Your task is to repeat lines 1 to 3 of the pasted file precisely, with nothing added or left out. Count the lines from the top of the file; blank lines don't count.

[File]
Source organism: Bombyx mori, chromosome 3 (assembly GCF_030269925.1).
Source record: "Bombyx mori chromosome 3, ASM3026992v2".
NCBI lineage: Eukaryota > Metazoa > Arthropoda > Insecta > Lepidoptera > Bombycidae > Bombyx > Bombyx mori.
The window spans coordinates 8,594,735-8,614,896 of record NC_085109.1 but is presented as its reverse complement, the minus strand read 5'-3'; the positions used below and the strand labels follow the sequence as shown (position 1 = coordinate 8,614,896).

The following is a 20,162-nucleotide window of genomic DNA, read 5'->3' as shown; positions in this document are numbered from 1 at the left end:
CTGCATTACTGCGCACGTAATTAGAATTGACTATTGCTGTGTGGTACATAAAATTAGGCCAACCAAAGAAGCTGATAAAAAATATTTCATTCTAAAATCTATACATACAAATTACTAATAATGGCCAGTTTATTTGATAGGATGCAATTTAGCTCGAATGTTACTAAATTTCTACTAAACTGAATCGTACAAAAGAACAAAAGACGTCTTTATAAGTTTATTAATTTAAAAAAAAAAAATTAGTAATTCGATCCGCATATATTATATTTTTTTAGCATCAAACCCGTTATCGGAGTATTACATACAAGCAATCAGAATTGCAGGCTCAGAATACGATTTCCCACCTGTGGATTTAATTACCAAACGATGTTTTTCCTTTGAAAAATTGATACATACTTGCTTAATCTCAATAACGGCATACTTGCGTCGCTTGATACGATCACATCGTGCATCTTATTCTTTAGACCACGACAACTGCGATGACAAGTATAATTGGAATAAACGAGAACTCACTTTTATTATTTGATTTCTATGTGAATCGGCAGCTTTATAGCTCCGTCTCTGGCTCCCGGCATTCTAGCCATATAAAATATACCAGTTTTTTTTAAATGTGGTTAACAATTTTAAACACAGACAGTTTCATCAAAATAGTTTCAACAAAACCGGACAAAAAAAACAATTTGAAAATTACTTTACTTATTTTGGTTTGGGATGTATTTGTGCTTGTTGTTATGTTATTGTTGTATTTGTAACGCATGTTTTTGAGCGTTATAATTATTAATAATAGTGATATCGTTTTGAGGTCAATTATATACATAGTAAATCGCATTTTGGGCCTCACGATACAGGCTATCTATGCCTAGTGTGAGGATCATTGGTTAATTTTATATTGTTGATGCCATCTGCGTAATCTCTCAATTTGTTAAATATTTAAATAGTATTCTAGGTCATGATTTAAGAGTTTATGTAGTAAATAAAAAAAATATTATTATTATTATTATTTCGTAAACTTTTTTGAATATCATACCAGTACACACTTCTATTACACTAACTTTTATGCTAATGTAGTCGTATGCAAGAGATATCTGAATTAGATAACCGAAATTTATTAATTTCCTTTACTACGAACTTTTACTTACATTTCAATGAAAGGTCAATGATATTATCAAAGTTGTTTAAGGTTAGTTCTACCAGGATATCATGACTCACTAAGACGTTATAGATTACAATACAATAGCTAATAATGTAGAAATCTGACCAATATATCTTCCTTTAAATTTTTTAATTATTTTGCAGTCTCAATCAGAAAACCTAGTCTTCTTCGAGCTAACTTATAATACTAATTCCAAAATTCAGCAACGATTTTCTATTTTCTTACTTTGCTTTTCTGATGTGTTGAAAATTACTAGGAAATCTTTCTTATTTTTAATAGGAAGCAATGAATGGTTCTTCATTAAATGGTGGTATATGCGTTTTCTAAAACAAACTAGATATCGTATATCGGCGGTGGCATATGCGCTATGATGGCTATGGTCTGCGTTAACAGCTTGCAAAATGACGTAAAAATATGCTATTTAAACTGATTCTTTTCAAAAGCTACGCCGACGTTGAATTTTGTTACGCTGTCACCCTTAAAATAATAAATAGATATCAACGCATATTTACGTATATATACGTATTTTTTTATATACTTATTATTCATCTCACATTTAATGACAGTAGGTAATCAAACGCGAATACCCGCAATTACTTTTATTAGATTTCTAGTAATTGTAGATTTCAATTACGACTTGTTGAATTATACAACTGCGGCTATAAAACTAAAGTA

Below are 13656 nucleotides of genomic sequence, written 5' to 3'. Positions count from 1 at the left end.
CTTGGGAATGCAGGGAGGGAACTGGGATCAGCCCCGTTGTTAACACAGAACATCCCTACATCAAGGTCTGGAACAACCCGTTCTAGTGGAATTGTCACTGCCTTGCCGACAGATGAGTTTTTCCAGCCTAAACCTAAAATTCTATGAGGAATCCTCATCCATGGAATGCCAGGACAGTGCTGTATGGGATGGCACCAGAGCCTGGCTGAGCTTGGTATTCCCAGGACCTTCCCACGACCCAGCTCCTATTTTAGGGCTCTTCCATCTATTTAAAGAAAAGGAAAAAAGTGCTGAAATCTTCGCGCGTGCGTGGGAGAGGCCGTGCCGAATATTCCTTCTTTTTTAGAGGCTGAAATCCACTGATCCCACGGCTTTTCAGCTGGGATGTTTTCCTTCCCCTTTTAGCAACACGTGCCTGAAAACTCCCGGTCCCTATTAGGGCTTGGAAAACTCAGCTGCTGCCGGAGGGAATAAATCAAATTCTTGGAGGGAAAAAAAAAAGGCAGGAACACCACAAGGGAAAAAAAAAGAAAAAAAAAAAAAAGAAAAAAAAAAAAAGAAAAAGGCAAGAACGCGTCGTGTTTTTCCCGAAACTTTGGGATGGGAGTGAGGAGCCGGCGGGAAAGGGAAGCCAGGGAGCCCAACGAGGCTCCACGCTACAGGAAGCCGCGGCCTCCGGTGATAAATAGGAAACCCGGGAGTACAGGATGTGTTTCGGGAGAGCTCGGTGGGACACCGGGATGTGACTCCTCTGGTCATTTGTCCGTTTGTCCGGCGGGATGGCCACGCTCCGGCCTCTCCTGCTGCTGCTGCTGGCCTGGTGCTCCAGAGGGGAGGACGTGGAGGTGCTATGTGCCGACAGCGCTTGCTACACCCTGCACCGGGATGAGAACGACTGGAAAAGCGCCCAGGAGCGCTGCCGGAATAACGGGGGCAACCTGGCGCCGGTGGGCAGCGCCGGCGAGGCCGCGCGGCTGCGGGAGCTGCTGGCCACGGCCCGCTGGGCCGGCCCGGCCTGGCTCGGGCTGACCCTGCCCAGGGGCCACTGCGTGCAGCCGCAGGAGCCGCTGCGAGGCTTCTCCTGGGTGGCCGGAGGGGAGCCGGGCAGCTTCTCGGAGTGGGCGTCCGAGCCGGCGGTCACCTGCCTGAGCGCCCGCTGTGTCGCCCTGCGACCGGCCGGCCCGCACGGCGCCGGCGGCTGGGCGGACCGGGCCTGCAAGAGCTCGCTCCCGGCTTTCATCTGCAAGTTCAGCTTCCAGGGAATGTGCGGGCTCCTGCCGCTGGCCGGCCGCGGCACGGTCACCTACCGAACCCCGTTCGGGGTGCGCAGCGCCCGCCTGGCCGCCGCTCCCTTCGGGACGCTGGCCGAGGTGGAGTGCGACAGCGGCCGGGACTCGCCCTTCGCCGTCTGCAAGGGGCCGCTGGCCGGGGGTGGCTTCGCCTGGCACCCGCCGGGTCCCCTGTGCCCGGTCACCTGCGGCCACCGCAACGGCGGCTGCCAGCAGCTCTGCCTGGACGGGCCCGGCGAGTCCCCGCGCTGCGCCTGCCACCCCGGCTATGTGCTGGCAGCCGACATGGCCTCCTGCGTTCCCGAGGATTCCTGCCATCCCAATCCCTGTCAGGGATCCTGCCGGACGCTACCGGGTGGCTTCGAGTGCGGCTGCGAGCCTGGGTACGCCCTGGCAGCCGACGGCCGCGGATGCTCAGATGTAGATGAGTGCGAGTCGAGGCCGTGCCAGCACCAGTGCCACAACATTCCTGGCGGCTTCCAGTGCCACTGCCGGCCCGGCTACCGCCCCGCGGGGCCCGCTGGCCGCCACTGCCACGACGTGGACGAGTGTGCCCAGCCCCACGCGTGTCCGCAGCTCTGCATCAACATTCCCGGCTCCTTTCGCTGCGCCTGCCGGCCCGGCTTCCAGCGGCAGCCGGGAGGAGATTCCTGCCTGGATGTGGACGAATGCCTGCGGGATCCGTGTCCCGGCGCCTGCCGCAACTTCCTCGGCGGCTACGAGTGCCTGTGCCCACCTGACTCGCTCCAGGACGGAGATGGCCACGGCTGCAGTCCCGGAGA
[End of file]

Source organism: Bombyx mori, chromosome 3 (assembly GCF_030269925.1).
Source record: "Bombyx mori chromosome 3, ASM3026992v2".
NCBI lineage: Eukaryota > Metazoa > Arthropoda > Insecta > Lepidoptera > Bombycidae > Bombyx > Bombyx mori.